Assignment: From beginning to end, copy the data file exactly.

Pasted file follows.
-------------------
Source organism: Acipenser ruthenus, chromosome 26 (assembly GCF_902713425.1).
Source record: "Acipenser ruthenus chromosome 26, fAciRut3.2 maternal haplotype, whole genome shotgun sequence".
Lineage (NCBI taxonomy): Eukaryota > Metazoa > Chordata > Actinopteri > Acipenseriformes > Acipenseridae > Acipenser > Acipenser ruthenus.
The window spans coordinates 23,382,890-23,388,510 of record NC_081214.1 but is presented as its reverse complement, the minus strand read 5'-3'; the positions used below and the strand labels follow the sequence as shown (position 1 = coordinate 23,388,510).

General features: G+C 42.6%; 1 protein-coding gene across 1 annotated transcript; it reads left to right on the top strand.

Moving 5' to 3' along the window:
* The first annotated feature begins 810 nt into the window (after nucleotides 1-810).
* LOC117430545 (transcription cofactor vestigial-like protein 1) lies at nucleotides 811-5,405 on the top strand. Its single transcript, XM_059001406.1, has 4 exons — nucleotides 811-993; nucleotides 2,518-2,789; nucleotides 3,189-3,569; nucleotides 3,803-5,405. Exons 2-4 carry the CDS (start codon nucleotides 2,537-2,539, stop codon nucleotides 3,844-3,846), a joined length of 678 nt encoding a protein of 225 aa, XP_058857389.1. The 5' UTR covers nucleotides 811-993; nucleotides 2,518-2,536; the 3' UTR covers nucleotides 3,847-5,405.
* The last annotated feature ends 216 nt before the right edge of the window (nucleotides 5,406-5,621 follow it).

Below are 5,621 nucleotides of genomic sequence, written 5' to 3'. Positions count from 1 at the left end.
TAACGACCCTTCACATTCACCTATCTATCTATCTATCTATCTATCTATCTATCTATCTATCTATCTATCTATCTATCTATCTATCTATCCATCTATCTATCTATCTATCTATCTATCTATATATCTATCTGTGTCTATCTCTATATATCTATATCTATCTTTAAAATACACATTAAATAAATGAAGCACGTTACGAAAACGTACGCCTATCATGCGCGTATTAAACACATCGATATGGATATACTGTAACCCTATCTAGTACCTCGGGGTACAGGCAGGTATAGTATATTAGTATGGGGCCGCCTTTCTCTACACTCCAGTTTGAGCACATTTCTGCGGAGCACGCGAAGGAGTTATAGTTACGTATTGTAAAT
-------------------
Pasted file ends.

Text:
Source organism: Acipenser ruthenus, chromosome 26 (assembly GCF_902713425.1).
Source record: "Acipenser ruthenus chromosome 26, fAciRut3.2 maternal haplotype, whole genome shotgun sequence".
Lineage (NCBI taxonomy): Eukaryota > Metazoa > Chordata > Actinopteri > Acipenseriformes > Acipenseridae > Acipenser > Acipenser ruthenus.
The window spans coordinates 23,382,890-23,388,510 of record NC_081214.1 but is presented as its reverse complement, the minus strand read 5'-3'; the positions used below and the strand labels follow the sequence as shown (position 1 = coordinate 23,388,510).

General features: G+C 42.6%; 1 protein-coding gene across 1 annotated transcript; it reads left to right on the top strand.

Moving 5' to 3' along the window:
* The first annotated feature begins 810 nt into the window (after nucleotides 1-810).
* LOC117430545 (transcription cofactor vestigial-like protein 1) lies at nucleotides 811-5,405 on the top strand. Its single transcript, XM_059001406.1, has 4 exons — nucleotides 811-993; nucleotides 2,518-2,789; nucleotides 3,189-3,569; nucleotides 3,803-5,405. Exons 2-4 carry the CDS (start codon nucleotides 2,537-2,539, stop codon nucleotides 3,844-3,846), a joined length of 678 nt encoding a protein of 225 aa, XP_058857389.1. The 5' UTR covers nucleotides 811-993; nucleotides 2,518-2,536; the 3' UTR covers nucleotides 3,847-5,405.
* The last annotated feature ends 216 nt before the right edge of the window (nucleotides 5,406-5,621 follow it).

Below are 5,621 nucleotides of genomic sequence, written 5' to 3'. Positions count from 1 at the left end.
TAACGACCCTTCACATTCACCTATCTATCTATCTATCTATCTATCTATCTATCTATCTATCTATCTATCTATCTATCTATCTATCTATCCATCTATCTATCTATCTATCTATCTATCTATATATCTATCTGTGTCTATCTCTATATATCTATATCTATCTTTAAAATACACATTAAATAAATGAAGCACGTTACGAAAACGTACGCCTATCATGCGCGTATTAAACACATCGATATGGATATACTGTAACCCTATCTAGTACCTCGGGGTACAGGCAGGTATAGTATATTAGTATGGGGCCGCCTTTCTCTACACTCCAGTTTGAGCACATTTCTGCGGAGCACGCGAAGGAGTTATAGTTACGTATTGTAAAT